Plus what to look for in a drone
Drones are now a common sight everywhere you go. Drone pilots use them for all conceivable purposes, from filming action sports to fishing or taking amazing selfies. Years prior, you’d have to spend at least $1000 to get a decent drone like the DJI Mavic 2 or Mavic Air 2, but these days you can get serious hardware for $500 or less.
We’ve pulled together a list of the best drones you can buy for under $500 in various categories. We think you’ll be surprised how affordable owning a good drone has become, and you don’t have to spend hours on Amazon trying to find them!
What to Look For in a Drone
Drones are designed with different jobs in mind, so a big factor in what you should look for in a drone is what job you’d like it to do. There’s no such thing as a drone that’s great at everything, so it’s more important to find one that’s good at what you need it to do, and it can be just okay at everything else.
Most people who want a drone are specifically looking for a camera drone, making camera quality an essential part of the equation. If possible, it’s a good idea to get a UHD 4K camera drone, but it’s not crucial. Most people still don’t have 4K TVs, and 4K video is wasted on small mobile devices.
However, apart from future-proofing your drone, a little 4K footage essentially gives you up to 4x zooming capacity in post-production if you’re outputting to 1080p HD video without losing any image quality. At this point, 720p HD footage is essentially obsolete, even for casual social media use.
You’ll also want the camera to be stabilized. In most cases, this will be a combination of mechanical stabilization with a 3-axis gimbal or 2-axis gimbal and software-based electronic image stabilization (EIS). Some drones, such as racing drones, don’t have a gimbal and rely on EIS alone.
Flight time is a key concern. After all, you can’t go very far or get long stretches of footage if you need to land and swap batteries every five minutes. As of 2022, 30 minutes of flight time is the gold standard, with long-range flight endurance locked away at the top of the drone market. Intelligent flight modes can help conserve battery power depending on what type of photo or video work you’re doing.
How Many Rotors?
Almost all drones are quadcopters in this price range, but hexacopter and octocopter models are coming down in price over time. For now, this budget excluded adding more motors and rotors but going ahead with the extra speed, lift capacity, and redundancy of multirotor drones beyond the classic quadcopter design will be more common.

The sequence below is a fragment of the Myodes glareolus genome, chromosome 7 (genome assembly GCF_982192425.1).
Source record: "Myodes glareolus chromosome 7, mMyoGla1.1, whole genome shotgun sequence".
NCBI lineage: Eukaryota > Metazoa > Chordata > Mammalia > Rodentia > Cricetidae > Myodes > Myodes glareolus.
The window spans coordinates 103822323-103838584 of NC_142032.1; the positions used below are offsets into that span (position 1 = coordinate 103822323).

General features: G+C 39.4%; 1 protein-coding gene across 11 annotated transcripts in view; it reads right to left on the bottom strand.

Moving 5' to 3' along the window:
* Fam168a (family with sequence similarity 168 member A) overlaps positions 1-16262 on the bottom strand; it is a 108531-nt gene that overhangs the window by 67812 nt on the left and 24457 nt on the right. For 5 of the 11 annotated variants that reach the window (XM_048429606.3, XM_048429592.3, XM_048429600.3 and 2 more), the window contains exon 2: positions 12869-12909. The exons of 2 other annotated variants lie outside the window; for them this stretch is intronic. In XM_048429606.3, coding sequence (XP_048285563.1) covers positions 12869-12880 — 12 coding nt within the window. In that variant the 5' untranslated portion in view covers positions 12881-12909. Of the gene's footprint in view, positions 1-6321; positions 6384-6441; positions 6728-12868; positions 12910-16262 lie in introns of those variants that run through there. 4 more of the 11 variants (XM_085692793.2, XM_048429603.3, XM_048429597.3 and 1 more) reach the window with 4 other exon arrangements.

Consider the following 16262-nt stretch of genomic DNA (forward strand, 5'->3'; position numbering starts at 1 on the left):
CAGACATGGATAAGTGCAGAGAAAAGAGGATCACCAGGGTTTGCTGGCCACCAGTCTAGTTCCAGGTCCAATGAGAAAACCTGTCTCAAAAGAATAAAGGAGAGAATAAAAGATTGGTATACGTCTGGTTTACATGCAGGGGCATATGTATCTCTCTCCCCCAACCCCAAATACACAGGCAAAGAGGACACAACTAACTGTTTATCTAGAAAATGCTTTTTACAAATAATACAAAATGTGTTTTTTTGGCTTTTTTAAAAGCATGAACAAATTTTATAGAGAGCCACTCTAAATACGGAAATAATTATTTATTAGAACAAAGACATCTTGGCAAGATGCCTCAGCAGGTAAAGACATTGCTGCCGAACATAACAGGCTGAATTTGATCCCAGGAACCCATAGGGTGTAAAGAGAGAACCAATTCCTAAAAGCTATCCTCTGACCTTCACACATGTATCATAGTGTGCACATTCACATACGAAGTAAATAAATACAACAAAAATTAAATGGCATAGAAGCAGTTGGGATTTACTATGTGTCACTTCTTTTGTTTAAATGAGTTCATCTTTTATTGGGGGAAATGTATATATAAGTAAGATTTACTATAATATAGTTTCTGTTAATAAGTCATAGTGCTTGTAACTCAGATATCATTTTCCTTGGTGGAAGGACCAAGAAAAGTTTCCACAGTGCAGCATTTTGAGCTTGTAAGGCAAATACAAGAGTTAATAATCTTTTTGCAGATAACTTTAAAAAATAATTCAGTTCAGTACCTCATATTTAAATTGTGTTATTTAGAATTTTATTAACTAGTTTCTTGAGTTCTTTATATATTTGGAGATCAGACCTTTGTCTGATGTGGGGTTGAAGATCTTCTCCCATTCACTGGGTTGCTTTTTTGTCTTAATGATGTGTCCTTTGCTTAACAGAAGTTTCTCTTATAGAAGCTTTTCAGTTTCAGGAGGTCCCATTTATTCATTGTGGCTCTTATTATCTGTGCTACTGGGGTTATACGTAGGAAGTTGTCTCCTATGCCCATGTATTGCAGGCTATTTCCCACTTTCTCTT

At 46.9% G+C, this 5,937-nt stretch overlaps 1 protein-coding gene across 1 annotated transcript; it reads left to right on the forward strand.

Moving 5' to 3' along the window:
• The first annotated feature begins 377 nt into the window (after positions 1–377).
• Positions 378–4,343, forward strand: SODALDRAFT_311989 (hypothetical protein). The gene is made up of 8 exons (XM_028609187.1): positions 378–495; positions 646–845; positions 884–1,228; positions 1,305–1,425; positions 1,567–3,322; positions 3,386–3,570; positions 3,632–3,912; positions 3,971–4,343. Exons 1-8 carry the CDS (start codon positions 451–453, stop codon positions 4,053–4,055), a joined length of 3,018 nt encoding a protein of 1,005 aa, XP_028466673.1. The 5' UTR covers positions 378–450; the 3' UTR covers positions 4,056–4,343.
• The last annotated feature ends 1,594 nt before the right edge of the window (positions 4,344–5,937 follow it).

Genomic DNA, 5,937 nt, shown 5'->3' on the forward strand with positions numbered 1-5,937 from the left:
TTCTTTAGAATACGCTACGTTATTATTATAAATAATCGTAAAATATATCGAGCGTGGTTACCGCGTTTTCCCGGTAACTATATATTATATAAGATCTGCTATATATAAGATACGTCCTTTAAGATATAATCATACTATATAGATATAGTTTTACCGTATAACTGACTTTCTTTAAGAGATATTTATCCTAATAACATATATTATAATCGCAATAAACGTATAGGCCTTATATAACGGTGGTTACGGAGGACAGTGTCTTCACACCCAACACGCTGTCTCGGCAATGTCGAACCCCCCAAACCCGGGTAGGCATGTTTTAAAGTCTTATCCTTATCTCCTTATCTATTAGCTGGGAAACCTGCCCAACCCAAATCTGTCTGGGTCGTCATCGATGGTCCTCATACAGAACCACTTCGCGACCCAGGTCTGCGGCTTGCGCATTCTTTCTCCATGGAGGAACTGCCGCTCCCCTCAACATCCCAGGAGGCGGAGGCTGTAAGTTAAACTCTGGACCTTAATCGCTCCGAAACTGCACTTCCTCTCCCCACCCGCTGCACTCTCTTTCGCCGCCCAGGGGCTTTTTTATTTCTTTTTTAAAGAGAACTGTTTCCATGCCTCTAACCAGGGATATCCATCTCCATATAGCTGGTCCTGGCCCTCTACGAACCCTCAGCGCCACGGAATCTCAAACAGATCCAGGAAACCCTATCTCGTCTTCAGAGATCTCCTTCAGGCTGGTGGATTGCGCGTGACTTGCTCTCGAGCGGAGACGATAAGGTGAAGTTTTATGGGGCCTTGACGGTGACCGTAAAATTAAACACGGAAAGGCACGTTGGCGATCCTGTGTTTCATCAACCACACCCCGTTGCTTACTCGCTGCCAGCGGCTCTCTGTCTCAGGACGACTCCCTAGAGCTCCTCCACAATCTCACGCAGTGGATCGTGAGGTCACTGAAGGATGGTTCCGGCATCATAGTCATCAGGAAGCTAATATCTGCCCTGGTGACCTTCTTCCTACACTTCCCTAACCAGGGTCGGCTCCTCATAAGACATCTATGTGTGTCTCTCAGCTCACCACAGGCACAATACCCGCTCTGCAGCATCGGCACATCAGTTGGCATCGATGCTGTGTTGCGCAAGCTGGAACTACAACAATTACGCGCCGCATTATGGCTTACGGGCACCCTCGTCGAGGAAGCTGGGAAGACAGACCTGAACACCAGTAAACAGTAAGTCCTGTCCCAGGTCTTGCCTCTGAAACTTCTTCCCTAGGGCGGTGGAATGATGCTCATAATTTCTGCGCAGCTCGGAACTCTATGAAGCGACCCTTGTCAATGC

Should You Choose a Foldable Drone?
Finally, we are now in the age of foldable drones. These drones are prevalent, small, lightweight, and easy to take everywhere. The main downside to foldable drones is that they can cost more because they are more complex and, of course, the more moving parts you add to any machine, the more points of failure you introduce.
The last thing you need to be aware of is that when flying drones, you’ll probably need an FAA permit or license to fly a camera drone or its local equivalent, depending on the country or region you live in. It’s always your responsibility to know the legal requirements of drone ownership where you live!
1. Best Camera Drone Under $500: DJI Mini 2
- 4K 30 FPS Capable
- High wind-resistance
- Ocusync Transmission Technology
The primary camera records 4K, although you’re limited to 24, 25, or 30 frames per second at the highest resolution. The Mini 2 has significantly better wind resistance, with level 5 resistance to winds up to 10.5 m/s.
Perhaps the most significant upgrade is a shift away from WiFi for video transmission in favor of DJI’s unique Ocusync technology. This means you never have to worry about a break in the real-time live video signal or leaving the control range in most circumstances.
The Mini 2 is honestly as close as you’re going to get to premium drones like the Air 2 at this price and this size. Its biggest drawback is a lack of obstacle avoidance. Unlike DJI’s more expensive drones, the Mini 2 doesn’t have the sensors required to stop it from flying into a tree or wall.
Given the budget and weight target, this isn’t too surprising. However, it does mean you have to be extra vigilant. You also don’t have features like Active Track or “follow me,” which were present in the older budget DJI Spark drones.
The final reason the Mini 2 gets the nod as our top choice comes down to software. This counts for every other DJI drone in the list below, but DJI’s mobile apps and software are simply rock-solid and easy to use. Planning out a flight path and setting waypoints is easy. Advanced features are easy to access, and tutorial videos are available that teach you everything from flying to getting better shots.
2. Best Bang for Buck: DJI Mavic Mini Fly More Combo
- Includes Numerous Accessories (Batteries, Propellers)
- 2.7K Camera